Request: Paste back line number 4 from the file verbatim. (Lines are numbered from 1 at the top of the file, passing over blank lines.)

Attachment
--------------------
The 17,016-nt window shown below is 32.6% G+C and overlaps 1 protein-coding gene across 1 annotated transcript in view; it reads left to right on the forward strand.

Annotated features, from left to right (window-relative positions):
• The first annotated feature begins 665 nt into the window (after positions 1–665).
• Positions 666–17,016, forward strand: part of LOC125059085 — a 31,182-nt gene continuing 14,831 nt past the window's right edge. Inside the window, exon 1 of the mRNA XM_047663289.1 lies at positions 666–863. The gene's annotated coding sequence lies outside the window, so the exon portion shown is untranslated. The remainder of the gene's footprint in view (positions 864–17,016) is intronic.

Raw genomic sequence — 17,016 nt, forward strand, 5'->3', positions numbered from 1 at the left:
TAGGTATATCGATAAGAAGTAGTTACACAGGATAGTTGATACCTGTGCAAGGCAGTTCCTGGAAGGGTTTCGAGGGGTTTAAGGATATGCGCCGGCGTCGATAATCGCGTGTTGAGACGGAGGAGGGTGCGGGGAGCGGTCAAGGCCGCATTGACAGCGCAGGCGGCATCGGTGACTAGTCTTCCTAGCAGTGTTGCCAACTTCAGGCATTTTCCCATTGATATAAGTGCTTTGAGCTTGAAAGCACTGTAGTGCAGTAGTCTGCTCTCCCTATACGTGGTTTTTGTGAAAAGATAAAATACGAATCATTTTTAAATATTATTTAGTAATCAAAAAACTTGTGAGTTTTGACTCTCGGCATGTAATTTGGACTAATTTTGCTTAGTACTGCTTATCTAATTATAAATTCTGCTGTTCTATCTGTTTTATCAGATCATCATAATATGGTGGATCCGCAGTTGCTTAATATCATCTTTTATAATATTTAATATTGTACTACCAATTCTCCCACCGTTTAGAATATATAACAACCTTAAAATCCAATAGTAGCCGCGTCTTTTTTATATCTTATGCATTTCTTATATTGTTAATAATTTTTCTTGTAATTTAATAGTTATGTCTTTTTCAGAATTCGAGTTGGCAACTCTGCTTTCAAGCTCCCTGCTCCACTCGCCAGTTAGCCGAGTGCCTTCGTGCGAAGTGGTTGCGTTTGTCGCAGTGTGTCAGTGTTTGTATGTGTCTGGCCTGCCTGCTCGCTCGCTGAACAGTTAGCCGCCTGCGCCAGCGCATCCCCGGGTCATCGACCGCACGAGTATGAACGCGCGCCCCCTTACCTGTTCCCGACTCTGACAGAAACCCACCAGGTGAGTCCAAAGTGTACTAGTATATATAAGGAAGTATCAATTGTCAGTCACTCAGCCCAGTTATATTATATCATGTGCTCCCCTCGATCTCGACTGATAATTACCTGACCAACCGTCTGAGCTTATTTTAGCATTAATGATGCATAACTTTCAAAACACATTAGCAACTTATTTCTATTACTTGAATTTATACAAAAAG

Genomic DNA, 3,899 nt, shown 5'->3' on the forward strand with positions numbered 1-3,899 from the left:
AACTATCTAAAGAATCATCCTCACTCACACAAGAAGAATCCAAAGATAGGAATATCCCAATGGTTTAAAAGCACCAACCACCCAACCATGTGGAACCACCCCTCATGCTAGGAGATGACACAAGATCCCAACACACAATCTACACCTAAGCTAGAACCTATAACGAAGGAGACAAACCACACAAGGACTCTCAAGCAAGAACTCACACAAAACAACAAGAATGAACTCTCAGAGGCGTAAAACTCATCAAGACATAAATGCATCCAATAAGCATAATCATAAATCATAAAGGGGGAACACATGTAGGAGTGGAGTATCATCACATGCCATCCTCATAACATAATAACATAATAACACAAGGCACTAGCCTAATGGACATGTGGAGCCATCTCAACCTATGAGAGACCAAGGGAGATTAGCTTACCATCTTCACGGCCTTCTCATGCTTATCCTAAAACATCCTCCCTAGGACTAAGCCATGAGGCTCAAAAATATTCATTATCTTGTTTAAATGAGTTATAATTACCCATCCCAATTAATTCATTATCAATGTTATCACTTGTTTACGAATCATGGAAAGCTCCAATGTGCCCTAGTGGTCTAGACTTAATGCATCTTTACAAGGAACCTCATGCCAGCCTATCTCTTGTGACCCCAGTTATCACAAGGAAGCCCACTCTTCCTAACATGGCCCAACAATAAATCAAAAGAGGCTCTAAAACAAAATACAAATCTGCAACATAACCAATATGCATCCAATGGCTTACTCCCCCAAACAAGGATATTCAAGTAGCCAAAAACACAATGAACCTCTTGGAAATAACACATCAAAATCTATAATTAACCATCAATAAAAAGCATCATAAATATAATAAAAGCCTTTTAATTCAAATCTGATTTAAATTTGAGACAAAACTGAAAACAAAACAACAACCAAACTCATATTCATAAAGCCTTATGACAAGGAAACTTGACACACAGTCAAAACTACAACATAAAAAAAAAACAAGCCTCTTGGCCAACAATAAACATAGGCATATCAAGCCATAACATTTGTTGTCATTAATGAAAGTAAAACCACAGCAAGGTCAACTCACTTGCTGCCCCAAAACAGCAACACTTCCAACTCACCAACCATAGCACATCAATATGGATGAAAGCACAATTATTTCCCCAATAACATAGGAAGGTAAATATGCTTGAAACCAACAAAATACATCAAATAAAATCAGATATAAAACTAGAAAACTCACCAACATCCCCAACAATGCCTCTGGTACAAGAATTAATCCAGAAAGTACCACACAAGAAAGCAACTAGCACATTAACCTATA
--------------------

• Positions 666–17,016, forward strand: part of LOC125059085 — a 31,182-nt gene continuing 14,831 nt past the window's right edge. Inside the window, exon 1 of the mRNA XM_047663289.1 lies at positions 666–863. The gene's annotated coding sequence lies outside the window, so the exon portion shown is untranslated. The remainder of the gene's footprint in view (positions 864–17,016) is intronic.